Multiple sclerosis (MS) is a chronic disease that affects the central nervous system. It affects more than 2 million people worldwide and is 50 per cent more common in women than men. There is an increased risk if you have a close relative with MS.
The cause of the disease is not known, but theories include that it is an autoimmune disease, it is caused by genetic or environmental factors (it is more common the further away from the equator you live), or that it is caused by a virus.
There is currently no known cure for MS. It is an unpredictable disease that affects different people in different ways.
Most people have episodes where new symptoms appear or existing symptoms worsen over a period of days, weeks or even months, followed by partial or complete recovery, followed by another relapse. This is known as relapsing-remitting MS.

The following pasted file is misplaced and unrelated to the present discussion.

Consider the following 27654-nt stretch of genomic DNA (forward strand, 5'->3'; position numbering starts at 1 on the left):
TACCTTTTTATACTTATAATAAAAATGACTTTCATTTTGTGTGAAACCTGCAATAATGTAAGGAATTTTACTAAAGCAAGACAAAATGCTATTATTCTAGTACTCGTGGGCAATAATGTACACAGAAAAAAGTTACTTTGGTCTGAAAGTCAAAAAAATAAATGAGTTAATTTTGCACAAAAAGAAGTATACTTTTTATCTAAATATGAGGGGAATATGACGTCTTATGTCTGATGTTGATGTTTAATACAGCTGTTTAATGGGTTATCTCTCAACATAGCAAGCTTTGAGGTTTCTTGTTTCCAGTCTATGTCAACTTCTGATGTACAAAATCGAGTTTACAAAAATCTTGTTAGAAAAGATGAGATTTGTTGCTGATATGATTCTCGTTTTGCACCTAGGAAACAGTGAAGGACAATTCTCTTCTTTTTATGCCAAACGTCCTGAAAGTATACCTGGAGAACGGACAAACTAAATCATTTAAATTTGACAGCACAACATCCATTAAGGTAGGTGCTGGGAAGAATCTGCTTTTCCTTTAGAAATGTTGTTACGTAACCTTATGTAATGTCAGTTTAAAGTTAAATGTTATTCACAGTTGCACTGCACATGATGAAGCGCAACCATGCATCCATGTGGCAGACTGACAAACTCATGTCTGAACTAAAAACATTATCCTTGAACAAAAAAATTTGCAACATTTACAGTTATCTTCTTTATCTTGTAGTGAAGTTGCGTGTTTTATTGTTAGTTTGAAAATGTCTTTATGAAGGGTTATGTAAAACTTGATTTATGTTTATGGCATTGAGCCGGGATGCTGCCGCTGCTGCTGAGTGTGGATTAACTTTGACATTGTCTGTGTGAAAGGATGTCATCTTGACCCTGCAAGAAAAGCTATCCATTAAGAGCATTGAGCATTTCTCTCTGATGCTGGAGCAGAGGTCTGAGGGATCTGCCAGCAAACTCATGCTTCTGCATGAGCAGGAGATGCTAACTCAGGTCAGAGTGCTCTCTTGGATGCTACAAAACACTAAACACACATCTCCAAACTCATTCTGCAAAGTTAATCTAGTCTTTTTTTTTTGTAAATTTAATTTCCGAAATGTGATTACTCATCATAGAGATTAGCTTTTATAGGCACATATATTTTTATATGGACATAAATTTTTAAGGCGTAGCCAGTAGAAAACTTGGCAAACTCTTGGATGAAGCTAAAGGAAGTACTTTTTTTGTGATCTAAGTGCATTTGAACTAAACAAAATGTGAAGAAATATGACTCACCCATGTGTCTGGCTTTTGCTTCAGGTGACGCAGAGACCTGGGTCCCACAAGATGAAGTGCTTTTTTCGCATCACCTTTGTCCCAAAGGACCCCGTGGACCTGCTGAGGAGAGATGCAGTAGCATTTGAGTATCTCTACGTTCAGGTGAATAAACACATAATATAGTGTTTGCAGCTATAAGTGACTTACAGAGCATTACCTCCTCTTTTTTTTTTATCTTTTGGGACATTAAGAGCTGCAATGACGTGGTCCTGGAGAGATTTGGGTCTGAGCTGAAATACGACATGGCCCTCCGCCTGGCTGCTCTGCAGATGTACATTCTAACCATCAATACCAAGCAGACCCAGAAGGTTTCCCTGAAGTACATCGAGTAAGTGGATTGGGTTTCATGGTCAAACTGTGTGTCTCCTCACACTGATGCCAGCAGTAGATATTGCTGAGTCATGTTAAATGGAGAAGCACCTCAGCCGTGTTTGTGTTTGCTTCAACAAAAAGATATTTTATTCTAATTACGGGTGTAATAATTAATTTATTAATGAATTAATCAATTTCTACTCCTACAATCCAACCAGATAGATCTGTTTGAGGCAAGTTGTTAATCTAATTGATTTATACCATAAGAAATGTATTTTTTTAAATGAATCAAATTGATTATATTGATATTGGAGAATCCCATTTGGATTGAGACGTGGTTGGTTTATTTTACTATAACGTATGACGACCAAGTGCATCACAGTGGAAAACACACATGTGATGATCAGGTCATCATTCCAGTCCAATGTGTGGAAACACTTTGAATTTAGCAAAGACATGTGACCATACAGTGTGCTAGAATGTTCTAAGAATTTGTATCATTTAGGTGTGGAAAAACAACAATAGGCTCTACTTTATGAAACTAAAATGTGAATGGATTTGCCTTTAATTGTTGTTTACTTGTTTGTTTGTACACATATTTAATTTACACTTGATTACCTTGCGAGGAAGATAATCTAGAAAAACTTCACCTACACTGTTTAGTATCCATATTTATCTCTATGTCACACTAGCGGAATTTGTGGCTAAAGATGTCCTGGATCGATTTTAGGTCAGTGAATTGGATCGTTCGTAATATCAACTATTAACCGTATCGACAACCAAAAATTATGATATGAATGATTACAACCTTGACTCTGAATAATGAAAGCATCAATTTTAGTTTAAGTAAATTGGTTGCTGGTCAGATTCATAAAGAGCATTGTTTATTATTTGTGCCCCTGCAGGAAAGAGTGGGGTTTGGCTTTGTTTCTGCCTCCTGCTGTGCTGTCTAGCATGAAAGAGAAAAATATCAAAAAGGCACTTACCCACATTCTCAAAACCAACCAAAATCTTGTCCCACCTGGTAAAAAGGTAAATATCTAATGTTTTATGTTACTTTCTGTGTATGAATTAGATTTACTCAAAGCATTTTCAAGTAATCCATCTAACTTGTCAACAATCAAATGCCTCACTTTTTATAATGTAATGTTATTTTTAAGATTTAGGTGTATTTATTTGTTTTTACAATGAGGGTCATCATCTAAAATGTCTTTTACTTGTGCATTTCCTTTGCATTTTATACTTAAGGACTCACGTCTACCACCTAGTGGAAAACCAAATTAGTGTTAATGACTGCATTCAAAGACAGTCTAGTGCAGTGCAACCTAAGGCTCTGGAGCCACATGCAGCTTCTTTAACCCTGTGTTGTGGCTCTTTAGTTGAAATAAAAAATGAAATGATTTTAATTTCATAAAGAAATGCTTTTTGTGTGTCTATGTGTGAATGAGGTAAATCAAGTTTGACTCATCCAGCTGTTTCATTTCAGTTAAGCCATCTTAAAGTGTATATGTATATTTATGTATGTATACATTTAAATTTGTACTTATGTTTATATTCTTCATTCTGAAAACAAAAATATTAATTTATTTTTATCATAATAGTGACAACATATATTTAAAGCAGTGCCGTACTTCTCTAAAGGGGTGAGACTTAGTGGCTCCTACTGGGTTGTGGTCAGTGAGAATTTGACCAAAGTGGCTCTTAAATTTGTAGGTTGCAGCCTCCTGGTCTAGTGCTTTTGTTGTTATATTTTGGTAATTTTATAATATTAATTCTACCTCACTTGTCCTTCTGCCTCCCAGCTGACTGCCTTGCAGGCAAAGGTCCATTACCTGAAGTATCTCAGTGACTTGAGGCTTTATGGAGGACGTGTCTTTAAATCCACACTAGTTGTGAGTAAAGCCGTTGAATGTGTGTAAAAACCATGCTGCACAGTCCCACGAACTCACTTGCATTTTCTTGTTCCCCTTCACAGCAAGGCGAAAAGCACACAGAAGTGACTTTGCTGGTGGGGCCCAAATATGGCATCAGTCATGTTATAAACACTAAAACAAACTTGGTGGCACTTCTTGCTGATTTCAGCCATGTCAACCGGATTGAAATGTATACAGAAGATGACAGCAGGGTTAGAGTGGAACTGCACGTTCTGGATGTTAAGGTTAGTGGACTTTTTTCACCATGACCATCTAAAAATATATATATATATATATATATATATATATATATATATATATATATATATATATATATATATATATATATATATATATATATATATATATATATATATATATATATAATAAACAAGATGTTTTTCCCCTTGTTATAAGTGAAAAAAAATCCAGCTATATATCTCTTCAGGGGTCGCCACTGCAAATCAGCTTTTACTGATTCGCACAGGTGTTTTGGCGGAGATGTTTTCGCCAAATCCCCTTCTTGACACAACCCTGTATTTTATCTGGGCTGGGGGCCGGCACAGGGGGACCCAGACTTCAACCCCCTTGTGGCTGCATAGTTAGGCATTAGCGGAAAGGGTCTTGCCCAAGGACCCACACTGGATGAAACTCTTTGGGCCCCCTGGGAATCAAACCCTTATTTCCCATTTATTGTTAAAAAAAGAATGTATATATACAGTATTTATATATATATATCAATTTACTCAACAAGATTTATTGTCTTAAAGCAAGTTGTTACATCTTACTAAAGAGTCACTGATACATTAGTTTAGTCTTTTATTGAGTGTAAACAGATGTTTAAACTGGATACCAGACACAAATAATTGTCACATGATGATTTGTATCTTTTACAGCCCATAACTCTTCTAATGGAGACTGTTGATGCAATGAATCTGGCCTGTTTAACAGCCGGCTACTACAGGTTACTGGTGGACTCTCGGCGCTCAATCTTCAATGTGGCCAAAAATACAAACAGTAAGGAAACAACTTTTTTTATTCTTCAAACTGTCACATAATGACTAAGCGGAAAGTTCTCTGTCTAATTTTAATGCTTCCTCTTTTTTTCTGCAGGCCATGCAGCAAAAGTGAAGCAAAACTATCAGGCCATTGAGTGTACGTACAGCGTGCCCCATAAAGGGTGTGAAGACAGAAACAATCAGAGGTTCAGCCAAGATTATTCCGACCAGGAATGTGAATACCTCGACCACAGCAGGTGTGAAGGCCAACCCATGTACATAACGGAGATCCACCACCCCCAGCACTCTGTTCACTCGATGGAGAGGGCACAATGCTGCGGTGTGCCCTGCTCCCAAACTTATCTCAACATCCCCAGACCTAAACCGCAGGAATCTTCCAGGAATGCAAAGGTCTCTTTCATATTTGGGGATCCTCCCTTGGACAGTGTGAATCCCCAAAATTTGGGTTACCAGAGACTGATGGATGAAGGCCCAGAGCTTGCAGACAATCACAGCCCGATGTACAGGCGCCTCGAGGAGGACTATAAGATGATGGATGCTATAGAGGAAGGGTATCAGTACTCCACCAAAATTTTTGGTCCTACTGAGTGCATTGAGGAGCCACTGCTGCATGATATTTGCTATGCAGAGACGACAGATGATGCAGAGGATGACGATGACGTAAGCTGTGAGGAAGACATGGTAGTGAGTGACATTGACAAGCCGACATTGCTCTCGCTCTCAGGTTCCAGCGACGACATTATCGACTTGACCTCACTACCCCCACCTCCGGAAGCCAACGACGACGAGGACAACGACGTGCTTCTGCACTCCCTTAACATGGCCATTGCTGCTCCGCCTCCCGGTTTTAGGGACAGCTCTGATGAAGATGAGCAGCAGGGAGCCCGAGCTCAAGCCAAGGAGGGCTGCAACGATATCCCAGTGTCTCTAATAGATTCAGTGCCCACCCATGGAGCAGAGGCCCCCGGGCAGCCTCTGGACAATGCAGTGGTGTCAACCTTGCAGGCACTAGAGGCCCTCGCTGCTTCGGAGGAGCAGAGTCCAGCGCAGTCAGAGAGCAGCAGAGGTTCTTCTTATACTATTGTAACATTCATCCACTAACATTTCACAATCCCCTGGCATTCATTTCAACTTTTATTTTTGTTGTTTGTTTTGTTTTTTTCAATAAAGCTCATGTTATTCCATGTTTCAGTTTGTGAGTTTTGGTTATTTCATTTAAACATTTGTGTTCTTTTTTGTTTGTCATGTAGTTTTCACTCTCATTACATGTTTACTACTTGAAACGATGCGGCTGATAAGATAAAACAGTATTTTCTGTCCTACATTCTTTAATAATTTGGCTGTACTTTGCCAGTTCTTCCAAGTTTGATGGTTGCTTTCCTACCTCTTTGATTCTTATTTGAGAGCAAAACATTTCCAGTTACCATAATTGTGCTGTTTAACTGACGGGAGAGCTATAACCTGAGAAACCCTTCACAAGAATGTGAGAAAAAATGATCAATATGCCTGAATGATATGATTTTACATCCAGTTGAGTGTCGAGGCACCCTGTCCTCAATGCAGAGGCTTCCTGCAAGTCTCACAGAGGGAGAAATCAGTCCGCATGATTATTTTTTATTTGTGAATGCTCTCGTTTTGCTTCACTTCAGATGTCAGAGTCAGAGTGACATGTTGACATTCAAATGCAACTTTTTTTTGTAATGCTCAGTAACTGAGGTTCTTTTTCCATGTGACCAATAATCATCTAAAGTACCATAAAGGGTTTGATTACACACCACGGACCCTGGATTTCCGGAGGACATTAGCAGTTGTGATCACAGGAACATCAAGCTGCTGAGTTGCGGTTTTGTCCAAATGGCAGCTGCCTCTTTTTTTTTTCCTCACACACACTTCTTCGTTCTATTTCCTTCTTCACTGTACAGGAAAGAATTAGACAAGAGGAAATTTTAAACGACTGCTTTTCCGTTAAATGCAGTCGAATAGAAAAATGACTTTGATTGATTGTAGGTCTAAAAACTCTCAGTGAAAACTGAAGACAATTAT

For some people, those relapses get worse and the disability stays. Their health gradually declines. This is known as secondary progressive MS.
A smaller number of people find that their symptoms just become gradually worse, with no separate attacks. This is known as primary progressive MS.
A small number of people find their health gradually deteriorates from the start, with a few attacks along the way. This is known as relapsing progressive MS.
And some people find they have one or two attacks, but completely recover with no disability, and no more attacks. This is known as benign MS.
MS is diagnosed by a range of tests including MRI to detect lesions in the central nervous system, a physical examination to check reflexes and responses, blood tests, lumbar punctures and a range of other tests to measure nerve activity.
Sometimes it can take years to reach a diagnosis because there is no one test for MS. You will be diagnosed as having MS if there is evidence of lesions in different parts of the central nervous system, at different times, with no alternative explanation other than MS.
Last reviewed: November 2016